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After commissioning, Waskesiu transferred to the east coast of Canada. From there, the frigate worked up in Bermuda, returning to Halifax, Nova Scotia on 11 September 1943. The vessel was assigned to convoy escort group EG 5 based out of Londonderry Port and sailed in October to join the group. The group was later renumbered EG 6 in November 1943.
This convoy escort group operated in the Atlantic Ocean, guarding the convoy routes between Gibraltar, Sierra Leone and Great Britain. On 7 January 1944, HMS Tweed was sunk by torpedo. Waskesiu screened HMS Nene while the frigate picked up survivors. On 24 February while escorting convoy SC 153, the group encountered the German submarine U-257. Waskesiu picked up a sonar contact and moved to engage. In concert with Nene, the contact was gained and lost four times. Ordered to give up the chase, Waskesiu was permitted one more attack, an attack which drove the damaged U-boat to the surface. Waskesiu opened fire with its main armament, scoring four hits on the submarine's conning tower. Eventually the sustained gunfire crippled the vessel, and the crew abandoned the sinking submarine. Waskesiu was the first Royal Canadian Navy frigate to score a U-boat kill. Supported by Nene, the two ships rescued survivors of U-257.
In April 1943, Waskesiu traveled to North Russia, escorting convoy RA 59 to Great Britain. In May the warship reported for invasion duty as EG 6 was assigned to cover the Invasion of Normandy. The task set for EG 6 was to perform an anti-submarine patrol guarding the western edge of the English Channel from Land's End to Brest, France.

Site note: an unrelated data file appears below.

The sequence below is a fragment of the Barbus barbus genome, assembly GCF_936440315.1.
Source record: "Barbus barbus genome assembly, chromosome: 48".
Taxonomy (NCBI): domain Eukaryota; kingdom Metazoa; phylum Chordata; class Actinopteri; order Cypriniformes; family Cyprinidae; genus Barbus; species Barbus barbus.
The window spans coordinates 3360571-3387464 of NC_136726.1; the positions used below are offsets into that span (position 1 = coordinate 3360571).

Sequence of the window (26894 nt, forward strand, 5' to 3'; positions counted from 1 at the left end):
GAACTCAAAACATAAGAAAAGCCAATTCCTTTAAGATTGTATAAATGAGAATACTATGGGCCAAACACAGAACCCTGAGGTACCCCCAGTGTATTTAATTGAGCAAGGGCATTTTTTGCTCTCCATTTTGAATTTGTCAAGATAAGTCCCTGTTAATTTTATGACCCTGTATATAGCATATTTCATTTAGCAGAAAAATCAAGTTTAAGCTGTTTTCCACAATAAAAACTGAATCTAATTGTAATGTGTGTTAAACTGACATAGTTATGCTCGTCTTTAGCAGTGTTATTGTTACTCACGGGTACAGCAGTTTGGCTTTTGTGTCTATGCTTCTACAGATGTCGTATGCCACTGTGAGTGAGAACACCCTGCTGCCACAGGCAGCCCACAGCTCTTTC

On 14 September, Waskesiu departed for Canada as part of escort group C-3. Upon arrival, the frigate was ordered to Shelburne, Nova Scotia to begin an extensive refit. The refit was completed in March 1945 and workups were performed in Bermuda. Following the refit, Waskesiu returned to English waters, remaining until May 1945 when the frigate returned once again to Canada. Switching coasts, Waskesiu began a tropicalization refit for future service in the Pacific Ocean in June 1945 at Esquimalt. However, due to the end of the war in the Pacific, work was halted in August.
Waskesiu was paid off into reserve on 29 January 1946 at Esquimalt. Declared surplus, the frigate was sold to the Indian government in 1947 for conversion to a pilot vessel. In 1950, the ship was renamed Hooghly.
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Source: "HMCS Waskesiu", Wikipedia, Wikimedia Foundation, (2023, January 25th), https://en.wikipedia.org/wiki/HMCS_Waskesiu.
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- ^ "Battle Honours". Britain's Navy. Retrieved 18 October 2014.
- ^ "The Canadian Navy Namesake Communities". Canadian Geographic. Retrieved 18 October 2014.
- ^ a b c Helgason, Guðmundur. "HMCS Waskesiu (K 330)". German U-boats of WWII - uboat.net. Retrieved 18 October 2014.
- ^ a b c d e f g h Macpherson and Barrie, p.83
- ^ a b c d e f "Fact Sheet No. 21 – Canadian River Class Frigates". Retrieved 24 May 2014.
- ^ a b c d e Macpherson, pp. 6–7, 15
- ^ McGregor, p.1
- ^ McGregor, p.2
- ^ Rohwer and Hümmelchen, p.308
- ^ McGregor, p.3-5
- ^ McGregor, p.8
- ^ Colledge, p.677
- Colledge, J. J.; Warlow, Ben (2006) . Ships of the Royal Navy: The Complete Record of all Fighting Ships of the Royal Navy (Rev. ed.). London: Chatham Publishing. ISBN 978-1-86176-281-8.
- Macpherson, Ken (1989). Frigates of the Royal Canadian Navy 1943–1974. Lewiston, New York: Vanwell Publishing. ISBN 0-920277-22-5.
- Macpherson, Ken; Barrie, Ron (2002). The ships of Canada's naval forces 1910–2002. St. Catharines: Vanwell. ISBN 1-55125-072-1.
- McGregor, Gary. "A Short History of HMCS Waskesiu". Battle of the Atlantic. The Historica-Dominion Institute. Archived from the original on 19 October 2014. Retrieved 18 October 2014.
- Rohwer, Jürgen; Hümmelchen, Gerhard (2005). Chronology of the War at Sea, 1939-1945: The Naval History of World War Two. Naval Institute Press. ISBN 1-59114-119-2.